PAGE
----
Finding Irish relatives: Part Two

Part 1 of this series discussed how civil registration records can be used to locate the townlands and families of Irish immigrant ancestors, and how to use both civil records and church registers to trace their families backward and forward. While relying on civil vital records may succeed, the method can be time-consuming, especially for individuals like Michael Spellman who were born before civil registration commenced in 1864. As I learned the hard way, using church records is more likely to produce results, perhaps immediately. Part 2 will explain how I belatedly discovered the existence of indexes to church records that would have worked even better, together with lessons learned and recommendations to facilitate future research.

For a short time I felt quite satisfied with myself for having found Michael Spellman’s family and townland, and populating an entire branch on Mom’s Irish side of my family tree. I was especially pleased that I had figured out a way to find where Irish ancestors came from by searching the civil registration records and triangulating results. If only that were the whole truth! In fact, it had been some time since I worked intensively in Irish records, so after initially checking the online National Library of Ireland (NLI) parish records but finding no indexes, I used the civil registration records as related in Part 1. That worked well, so I started to write a blog entry to share this success story and the method to facilitate the work of others hunting for places their Irish ancestors lived.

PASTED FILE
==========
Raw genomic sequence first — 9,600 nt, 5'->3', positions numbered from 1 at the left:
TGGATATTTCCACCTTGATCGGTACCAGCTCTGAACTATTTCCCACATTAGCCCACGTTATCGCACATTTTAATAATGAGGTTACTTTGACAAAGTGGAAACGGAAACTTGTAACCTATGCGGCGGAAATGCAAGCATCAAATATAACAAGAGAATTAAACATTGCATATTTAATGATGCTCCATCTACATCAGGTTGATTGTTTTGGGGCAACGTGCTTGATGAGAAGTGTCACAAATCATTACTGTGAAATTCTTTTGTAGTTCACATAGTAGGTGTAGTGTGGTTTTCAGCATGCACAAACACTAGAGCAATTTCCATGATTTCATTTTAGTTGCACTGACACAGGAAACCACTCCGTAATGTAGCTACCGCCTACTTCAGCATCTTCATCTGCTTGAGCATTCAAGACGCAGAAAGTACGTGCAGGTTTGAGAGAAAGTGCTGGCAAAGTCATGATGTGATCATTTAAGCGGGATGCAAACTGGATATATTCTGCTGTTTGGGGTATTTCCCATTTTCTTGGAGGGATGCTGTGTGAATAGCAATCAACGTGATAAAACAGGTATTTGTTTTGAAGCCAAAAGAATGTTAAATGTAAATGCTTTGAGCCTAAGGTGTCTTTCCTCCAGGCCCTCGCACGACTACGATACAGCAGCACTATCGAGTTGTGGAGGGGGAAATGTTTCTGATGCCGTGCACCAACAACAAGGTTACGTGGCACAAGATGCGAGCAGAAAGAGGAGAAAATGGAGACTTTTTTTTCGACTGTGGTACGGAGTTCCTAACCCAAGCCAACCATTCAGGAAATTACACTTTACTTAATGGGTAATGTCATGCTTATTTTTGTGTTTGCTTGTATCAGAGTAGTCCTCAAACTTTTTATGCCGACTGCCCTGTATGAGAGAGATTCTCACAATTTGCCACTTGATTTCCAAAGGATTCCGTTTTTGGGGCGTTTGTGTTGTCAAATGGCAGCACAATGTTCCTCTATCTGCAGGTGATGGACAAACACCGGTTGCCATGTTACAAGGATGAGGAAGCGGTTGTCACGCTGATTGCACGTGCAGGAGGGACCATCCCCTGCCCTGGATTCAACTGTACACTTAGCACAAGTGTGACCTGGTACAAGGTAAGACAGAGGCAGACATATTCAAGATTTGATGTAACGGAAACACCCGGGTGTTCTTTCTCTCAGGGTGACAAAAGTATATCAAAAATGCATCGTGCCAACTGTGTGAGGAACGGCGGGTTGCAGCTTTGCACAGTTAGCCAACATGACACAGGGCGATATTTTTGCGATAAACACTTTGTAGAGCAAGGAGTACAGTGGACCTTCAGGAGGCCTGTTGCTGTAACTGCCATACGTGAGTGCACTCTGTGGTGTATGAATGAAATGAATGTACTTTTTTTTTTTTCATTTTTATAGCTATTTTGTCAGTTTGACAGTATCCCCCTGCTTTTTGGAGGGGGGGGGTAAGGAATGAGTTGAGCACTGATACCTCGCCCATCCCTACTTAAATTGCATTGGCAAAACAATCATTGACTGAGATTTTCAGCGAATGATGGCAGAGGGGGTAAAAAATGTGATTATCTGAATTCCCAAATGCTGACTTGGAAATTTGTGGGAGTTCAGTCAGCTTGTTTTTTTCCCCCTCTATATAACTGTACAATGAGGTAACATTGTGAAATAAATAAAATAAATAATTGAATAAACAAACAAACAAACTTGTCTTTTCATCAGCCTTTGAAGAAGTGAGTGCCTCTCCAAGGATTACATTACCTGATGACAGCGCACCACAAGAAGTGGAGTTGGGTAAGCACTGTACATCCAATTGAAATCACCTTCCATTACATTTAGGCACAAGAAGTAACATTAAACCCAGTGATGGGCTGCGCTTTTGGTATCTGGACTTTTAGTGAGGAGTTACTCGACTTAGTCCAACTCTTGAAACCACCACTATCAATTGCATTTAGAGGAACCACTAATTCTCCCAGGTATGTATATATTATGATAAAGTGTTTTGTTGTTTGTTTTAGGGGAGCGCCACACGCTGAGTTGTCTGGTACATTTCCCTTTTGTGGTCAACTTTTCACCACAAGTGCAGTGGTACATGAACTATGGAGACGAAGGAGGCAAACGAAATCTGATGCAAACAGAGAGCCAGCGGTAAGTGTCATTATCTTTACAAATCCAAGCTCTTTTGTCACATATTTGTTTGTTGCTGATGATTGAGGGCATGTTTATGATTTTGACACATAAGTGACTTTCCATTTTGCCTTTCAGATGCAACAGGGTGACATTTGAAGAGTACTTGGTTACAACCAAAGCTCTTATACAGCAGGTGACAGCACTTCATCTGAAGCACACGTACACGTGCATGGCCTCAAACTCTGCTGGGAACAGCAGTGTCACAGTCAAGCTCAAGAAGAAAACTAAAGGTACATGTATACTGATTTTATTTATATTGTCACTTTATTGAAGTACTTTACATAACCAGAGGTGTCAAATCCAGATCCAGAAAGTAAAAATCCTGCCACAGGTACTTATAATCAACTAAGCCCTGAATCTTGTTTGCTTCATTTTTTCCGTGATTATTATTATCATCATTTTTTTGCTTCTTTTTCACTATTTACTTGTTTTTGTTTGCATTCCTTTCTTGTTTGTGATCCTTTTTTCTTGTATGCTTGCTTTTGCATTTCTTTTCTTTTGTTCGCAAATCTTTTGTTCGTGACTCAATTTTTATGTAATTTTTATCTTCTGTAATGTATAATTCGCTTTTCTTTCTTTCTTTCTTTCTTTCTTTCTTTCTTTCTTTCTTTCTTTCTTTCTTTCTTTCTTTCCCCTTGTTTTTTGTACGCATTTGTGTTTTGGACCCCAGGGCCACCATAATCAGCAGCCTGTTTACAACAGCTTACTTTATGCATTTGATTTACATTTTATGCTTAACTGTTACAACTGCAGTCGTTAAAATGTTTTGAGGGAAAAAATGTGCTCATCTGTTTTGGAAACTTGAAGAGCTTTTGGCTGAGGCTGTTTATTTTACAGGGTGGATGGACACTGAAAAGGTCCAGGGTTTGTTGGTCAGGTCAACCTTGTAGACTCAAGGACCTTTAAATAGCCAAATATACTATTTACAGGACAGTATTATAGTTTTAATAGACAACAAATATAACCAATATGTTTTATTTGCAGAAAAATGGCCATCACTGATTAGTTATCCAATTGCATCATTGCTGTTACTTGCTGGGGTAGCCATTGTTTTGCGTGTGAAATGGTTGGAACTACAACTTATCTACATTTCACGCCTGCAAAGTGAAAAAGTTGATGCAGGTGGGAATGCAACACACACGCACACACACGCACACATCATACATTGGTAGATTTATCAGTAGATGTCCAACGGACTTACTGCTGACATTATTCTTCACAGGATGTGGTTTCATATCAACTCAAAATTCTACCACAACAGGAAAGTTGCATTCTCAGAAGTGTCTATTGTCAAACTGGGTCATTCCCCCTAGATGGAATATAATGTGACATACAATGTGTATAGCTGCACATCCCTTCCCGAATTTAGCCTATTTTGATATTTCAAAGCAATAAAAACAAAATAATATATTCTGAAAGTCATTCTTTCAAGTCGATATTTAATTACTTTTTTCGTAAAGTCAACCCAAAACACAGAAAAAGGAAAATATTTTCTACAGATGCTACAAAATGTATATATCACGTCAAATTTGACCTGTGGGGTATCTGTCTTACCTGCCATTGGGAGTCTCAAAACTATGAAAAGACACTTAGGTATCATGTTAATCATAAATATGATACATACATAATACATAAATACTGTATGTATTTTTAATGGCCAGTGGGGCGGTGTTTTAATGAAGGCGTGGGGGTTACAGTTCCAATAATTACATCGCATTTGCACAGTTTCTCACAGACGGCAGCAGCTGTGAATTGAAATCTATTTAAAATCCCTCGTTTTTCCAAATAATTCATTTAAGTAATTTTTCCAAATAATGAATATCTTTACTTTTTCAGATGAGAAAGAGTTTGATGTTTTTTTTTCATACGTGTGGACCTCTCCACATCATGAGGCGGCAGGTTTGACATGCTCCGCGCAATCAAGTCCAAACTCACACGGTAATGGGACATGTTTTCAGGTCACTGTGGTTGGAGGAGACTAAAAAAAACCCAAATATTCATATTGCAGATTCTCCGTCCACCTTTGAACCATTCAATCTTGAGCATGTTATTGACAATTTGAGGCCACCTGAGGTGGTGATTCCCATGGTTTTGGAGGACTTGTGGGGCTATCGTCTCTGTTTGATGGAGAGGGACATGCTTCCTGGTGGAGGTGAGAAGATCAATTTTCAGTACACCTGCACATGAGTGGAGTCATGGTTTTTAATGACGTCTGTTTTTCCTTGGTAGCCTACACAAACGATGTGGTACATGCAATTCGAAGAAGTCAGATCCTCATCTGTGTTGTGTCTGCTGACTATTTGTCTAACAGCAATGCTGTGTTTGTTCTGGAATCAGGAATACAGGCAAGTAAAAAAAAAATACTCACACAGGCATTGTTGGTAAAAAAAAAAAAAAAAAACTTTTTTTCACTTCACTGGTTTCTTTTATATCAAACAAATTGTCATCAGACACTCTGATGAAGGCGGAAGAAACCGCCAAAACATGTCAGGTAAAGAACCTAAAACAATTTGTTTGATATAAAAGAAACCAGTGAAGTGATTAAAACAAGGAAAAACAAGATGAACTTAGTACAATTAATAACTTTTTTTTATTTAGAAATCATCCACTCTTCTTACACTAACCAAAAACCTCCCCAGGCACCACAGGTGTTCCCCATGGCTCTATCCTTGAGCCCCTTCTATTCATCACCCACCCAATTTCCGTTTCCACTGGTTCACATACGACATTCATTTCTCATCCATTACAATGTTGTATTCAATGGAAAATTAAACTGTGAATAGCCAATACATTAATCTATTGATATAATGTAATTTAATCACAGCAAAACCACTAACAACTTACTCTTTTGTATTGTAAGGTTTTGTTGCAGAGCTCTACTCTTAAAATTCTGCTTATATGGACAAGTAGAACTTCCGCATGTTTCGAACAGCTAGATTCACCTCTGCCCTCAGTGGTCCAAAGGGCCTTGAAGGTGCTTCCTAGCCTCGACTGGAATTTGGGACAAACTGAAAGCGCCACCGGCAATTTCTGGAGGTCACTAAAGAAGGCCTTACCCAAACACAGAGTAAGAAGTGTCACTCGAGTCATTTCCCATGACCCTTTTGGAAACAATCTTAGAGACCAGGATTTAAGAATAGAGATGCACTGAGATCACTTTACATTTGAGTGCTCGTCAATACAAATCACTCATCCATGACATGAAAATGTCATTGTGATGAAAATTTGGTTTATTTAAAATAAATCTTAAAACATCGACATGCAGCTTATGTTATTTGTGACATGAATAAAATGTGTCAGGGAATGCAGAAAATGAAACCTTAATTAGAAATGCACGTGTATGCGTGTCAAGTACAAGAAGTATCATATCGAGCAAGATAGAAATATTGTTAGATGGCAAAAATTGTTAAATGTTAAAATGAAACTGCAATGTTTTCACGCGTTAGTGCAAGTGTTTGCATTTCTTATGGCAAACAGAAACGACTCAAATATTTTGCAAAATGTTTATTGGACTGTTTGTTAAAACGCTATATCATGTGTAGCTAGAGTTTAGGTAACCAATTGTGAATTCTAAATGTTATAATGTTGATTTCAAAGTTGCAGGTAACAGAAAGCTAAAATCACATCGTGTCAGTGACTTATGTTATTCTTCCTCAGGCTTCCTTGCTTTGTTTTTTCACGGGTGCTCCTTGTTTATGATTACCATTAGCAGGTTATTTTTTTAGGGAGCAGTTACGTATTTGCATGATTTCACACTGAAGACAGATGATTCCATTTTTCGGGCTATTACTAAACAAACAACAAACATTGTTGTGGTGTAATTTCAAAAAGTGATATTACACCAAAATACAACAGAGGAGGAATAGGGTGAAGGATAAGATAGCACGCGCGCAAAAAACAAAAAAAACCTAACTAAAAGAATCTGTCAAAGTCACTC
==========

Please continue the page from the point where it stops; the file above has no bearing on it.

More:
In early April I noticed a short article of immediate interest in the electronic Family Tree Newsletter: “How to Search for Ancestors in Irish Catholic Church Records” by Claire Santry, a revision of her piece in Family Tree Magazine (May/June 2017). It revealed (to me, anyway) that Ancestry and Findmypast had created searchable indexes to the NLI collection of parish registers! If only I had known! Maybe I had read about these indexes before, somewhere, but if so I had forgotten. How embarrassing and frustrating!

In retrospect, I should have first tried the simplest approach to finding Michael Spellman and his parents in Ireland: search the billions of indexed records on the “big four” genealogy megasites…

In retrospect, I should have first tried the simplest approach to finding Michael Spellman and his parents in Ireland: search the billions of indexed records on the “big four” genealogy megasites: Ancestry, FamilySearch, Findmypast, and MyHeritage. Belatedly I did, and quickly found Michael’s 1860 baptism record on FamilySearch Family Tree, FamilySearch Historical Records, Findmypast, and Ancestry. It was not found on MyHeritage, and I did not try The search functions on Ancestry and FamilySearch allow filtering by relative’s names, a useful feature not available on Findmypast or